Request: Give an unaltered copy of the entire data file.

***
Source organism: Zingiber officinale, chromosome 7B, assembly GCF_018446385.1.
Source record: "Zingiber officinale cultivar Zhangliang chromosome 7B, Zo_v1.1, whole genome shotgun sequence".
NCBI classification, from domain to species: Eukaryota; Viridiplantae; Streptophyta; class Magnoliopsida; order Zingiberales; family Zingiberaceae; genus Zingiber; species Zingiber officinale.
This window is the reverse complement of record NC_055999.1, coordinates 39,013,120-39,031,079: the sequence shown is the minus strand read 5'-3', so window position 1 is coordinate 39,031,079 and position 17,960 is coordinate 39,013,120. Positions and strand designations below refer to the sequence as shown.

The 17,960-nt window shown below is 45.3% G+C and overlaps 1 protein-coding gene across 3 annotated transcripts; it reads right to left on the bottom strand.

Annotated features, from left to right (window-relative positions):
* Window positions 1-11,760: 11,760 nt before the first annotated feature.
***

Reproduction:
Source organism: Zingiber officinale, chromosome 7B, assembly GCF_018446385.1.
Source record: "Zingiber officinale cultivar Zhangliang chromosome 7B, Zo_v1.1, whole genome shotgun sequence".
NCBI classification, from domain to species: Eukaryota; Viridiplantae; Streptophyta; class Magnoliopsida; order Zingiberales; family Zingiberaceae; genus Zingiber; species Zingiber officinale.
This window is the reverse complement of record NC_055999.1, coordinates 39,013,120-39,031,079: the sequence shown is the minus strand read 5'-3', so window position 1 is coordinate 39,031,079 and position 17,960 is coordinate 39,013,120. Positions and strand designations below refer to the sequence as shown.

The 17,960-nt window shown below is 45.3% G+C and overlaps 1 protein-coding gene across 3 annotated transcripts; it reads right to left on the bottom strand.

Annotated features, from left to right (window-relative positions):
* Window positions 1-11,760: 11,760 nt before the first annotated feature.